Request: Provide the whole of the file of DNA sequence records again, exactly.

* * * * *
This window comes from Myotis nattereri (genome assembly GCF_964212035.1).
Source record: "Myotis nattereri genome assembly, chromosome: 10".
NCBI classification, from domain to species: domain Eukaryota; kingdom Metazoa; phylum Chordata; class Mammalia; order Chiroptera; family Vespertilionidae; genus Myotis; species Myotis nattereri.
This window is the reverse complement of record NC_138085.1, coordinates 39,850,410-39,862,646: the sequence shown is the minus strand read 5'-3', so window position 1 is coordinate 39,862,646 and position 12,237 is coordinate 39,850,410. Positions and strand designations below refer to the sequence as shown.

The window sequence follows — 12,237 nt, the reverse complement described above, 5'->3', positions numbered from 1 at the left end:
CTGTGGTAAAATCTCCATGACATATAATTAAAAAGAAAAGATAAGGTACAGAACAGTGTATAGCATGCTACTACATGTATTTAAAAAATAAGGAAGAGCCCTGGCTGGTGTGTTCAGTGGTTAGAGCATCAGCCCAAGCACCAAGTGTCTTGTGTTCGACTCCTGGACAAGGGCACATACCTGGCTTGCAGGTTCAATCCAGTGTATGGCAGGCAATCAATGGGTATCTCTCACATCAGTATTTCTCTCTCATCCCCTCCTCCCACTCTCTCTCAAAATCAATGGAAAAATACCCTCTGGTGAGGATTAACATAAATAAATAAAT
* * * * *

This window comes from Myotis nattereri (genome assembly GCF_964212035.1).
Source record: "Myotis nattereri genome assembly, chromosome: 10".
NCBI classification, from domain to species: domain Eukaryota; kingdom Metazoa; phylum Chordata; class Mammalia; order Chiroptera; family Vespertilionidae; genus Myotis; species Myotis nattereri.
This window is the reverse complement of record NC_138085.1, coordinates 39,850,410-39,862,646: the sequence shown is the minus strand read 5'-3', so window position 1 is coordinate 39,862,646 and position 12,237 is coordinate 39,850,410. Positions and strand designations below refer to the sequence as shown.

The window sequence follows — 12,237 nt, the reverse complement described above, 5'->3', positions numbered from 1 at the left end:
CTGTGGTAAAATCTCCATGACATATAATTAAAAAGAAAAGATAAGGTACAGAACAGTGTATAGCATGCTACTACATGTATTTAAAAAATAAGGAAGAGCCCTGGCTGGTGTGTTCAGTGGTTAGAGCATCAGCCCAAGCACCAAGTGTCTTGTGTTCGACTCCTGGACAAGGGCACATACCTGGCTTGCAGGTTCAATCCAGTGTATGGCAGGCAATCAATGGGTATCTCTCACATCAGTATTTCTCTCTCATCCCCTCCTCCCACTCTCTCTCAAAATCAATGGAAAAATACCCTCTGGTGAGGATTAACATAAATAAATAAAT